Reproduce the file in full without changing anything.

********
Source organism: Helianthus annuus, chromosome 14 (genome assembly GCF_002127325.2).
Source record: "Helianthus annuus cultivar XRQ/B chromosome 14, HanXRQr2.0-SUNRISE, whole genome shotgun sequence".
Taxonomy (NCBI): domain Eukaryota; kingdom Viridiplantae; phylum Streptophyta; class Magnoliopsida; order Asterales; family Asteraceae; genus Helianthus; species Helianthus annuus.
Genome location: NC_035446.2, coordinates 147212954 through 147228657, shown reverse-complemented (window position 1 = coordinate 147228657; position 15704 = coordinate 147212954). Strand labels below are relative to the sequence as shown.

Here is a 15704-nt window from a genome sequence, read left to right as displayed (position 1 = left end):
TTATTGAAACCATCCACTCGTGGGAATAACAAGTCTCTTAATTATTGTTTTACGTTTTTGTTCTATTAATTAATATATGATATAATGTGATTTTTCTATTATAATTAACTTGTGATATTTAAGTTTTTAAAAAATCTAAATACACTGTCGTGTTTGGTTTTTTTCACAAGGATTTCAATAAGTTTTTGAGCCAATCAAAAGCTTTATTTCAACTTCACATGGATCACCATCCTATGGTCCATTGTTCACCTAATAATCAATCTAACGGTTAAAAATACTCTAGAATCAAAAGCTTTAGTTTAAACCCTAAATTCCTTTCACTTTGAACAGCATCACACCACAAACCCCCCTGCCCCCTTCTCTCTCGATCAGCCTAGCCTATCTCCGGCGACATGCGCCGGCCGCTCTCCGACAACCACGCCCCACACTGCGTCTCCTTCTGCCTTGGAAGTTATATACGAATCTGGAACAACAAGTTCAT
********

Source organism: Helianthus annuus, chromosome 14 (genome assembly GCF_002127325.2).
Source record: "Helianthus annuus cultivar XRQ/B chromosome 14, HanXRQr2.0-SUNRISE, whole genome shotgun sequence".
Taxonomy (NCBI): domain Eukaryota; kingdom Viridiplantae; phylum Streptophyta; class Magnoliopsida; order Asterales; family Asteraceae; genus Helianthus; species Helianthus annuus.
Genome location: NC_035446.2, coordinates 147212954 through 147228657, shown reverse-complemented (window position 1 = coordinate 147228657; position 15704 = coordinate 147212954). Strand labels below are relative to the sequence as shown.

Here is a 15704-nt window from a genome sequence, read left to right as displayed (position 1 = left end):
TTATTGAAACCATCCACTCGTGGGAATAACAAGTCTCTTAATTATTGTTTTACGTTTTTGTTCTATTAATTAATATATGATATAATGTGATTTTTCTATTATAATTAACTTGTGATATTTAAGTTTTTAAAAAATCTAAATACACTGTCGTGTTTGGTTTTTTTCACAAGGATTTCAATAAGTTTTTGAGCCAATCAAAAGCTTTATTTCAACTTCACATGGATCACCATCCTATGGTCCATTGTTCACCTAATAATCAATCTAACGGTTAAAAATACTCTAGAATCAAAAGCTTTAGTTTAAACCCTAAATTCCTTTCACTTTGAACAGCATCACACCACAAACCCCCCTGCCCCCTTCTCTCTCGATCAGCCTAGCCTATCTCCGGCGACATGCGCCGGCCGCTCTCCGACAACCACGCCCCACACTGCGTCTCCTTCTGCCTTGGAAGTTATATACGAATCTGGAACAACAAGTTCAT